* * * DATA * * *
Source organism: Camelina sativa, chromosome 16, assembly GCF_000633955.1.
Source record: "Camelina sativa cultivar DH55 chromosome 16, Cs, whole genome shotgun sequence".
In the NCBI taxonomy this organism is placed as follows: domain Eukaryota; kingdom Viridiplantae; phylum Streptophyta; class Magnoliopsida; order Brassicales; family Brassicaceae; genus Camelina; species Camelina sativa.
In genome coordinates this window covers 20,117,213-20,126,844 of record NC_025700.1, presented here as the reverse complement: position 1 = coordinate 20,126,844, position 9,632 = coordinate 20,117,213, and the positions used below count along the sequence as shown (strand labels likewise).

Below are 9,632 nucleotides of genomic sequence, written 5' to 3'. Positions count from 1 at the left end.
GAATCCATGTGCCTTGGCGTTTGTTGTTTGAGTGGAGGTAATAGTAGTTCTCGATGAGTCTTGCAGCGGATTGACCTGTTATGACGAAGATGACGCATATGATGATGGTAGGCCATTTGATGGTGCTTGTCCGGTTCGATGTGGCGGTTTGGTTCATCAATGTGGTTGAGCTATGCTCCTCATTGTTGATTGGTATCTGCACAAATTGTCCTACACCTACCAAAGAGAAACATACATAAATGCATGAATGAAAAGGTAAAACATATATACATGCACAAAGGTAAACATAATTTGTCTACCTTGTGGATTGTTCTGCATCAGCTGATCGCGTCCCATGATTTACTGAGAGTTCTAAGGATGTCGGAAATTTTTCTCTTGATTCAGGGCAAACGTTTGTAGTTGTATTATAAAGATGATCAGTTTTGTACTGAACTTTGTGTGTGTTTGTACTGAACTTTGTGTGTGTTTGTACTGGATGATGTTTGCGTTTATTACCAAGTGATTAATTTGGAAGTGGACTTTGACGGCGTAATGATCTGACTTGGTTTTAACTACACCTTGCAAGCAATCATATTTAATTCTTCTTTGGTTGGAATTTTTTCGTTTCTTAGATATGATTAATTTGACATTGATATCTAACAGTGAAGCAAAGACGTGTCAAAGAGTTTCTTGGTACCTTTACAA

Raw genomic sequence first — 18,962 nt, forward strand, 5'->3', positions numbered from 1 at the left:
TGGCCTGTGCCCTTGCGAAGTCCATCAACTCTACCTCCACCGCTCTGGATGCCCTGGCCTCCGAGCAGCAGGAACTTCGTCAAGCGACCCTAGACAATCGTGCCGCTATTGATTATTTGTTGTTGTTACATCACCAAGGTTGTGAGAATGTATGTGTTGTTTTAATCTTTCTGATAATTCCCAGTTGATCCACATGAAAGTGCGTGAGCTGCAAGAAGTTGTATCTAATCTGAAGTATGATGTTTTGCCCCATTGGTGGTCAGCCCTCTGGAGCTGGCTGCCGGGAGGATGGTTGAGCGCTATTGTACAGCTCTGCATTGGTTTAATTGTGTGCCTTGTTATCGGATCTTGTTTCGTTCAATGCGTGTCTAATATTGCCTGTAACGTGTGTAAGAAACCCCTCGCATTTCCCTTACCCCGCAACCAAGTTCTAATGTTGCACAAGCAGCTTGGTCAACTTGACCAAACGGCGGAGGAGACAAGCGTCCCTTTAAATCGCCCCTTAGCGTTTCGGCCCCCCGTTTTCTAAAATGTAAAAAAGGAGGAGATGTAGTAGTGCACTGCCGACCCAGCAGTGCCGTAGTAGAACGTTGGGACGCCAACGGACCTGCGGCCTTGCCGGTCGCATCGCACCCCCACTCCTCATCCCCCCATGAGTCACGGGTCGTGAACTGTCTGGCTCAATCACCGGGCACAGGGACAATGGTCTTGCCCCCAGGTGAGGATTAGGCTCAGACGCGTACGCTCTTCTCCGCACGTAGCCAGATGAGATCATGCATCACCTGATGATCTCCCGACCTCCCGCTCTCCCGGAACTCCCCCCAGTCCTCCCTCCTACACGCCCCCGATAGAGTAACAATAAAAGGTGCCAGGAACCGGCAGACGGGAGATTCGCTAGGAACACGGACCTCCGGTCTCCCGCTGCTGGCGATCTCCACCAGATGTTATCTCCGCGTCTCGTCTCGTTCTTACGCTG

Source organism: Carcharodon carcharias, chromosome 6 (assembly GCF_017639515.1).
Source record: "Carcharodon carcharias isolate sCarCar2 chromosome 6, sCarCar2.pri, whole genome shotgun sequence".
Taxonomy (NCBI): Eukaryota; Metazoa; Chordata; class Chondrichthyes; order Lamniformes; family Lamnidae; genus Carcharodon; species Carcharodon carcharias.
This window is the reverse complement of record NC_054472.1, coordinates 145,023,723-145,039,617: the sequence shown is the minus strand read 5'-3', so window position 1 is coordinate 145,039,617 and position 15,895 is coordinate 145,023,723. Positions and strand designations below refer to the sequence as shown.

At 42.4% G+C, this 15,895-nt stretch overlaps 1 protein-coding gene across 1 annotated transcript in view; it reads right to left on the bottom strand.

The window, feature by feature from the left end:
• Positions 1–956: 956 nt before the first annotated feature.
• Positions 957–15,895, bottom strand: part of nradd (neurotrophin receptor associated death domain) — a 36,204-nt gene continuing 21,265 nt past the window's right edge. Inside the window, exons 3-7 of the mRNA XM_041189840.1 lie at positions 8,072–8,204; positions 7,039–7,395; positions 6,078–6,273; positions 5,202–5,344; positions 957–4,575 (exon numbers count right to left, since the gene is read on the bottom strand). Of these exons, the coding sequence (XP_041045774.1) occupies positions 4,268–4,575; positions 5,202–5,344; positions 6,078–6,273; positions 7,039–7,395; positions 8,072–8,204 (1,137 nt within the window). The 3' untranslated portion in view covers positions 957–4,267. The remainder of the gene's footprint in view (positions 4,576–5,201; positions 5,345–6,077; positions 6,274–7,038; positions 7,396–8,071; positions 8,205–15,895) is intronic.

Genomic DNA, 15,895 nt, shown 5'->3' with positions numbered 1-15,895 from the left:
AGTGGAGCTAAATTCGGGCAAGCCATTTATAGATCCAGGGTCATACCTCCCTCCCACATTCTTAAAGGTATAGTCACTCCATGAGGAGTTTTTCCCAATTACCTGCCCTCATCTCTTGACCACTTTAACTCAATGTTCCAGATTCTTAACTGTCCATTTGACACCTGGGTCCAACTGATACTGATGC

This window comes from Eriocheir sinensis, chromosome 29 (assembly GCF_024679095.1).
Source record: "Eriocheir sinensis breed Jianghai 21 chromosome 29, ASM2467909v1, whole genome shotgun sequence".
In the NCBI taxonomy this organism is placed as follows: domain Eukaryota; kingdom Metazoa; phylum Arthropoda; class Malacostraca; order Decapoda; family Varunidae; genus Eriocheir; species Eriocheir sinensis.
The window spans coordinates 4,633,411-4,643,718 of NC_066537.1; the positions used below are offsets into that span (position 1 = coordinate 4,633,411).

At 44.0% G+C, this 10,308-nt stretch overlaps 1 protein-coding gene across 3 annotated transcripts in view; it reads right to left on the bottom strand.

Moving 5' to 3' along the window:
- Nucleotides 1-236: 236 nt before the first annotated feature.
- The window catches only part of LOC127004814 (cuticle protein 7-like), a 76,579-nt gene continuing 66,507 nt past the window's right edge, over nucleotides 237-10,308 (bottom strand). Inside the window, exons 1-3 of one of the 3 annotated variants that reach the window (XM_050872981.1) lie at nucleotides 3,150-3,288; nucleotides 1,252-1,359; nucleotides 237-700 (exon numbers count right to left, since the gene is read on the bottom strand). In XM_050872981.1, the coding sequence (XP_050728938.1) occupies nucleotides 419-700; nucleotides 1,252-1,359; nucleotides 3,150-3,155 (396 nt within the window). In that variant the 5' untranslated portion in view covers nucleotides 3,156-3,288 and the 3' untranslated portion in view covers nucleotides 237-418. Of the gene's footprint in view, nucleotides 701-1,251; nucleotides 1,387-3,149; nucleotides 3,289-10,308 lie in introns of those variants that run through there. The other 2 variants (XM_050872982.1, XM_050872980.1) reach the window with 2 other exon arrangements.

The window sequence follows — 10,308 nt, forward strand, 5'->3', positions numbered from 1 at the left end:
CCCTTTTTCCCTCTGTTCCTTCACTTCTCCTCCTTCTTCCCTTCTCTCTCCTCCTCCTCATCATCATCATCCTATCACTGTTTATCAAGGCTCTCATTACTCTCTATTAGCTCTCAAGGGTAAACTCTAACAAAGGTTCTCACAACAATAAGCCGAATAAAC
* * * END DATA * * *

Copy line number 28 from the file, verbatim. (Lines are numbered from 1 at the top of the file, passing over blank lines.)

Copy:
CCCTTTTTCCCTCTGTTCCTTCACTTCTCCTCCTTCTTCCCTTCTCTCTCCTCCTCCTCATCATCATCATCCTATCACTGTTTATCAAGGCTCTCATTACTCTCTATTAGCTCTCAAGGGTAAACTCTAACAAAGGTTCTCACAACAATAAGCCGAATAAAC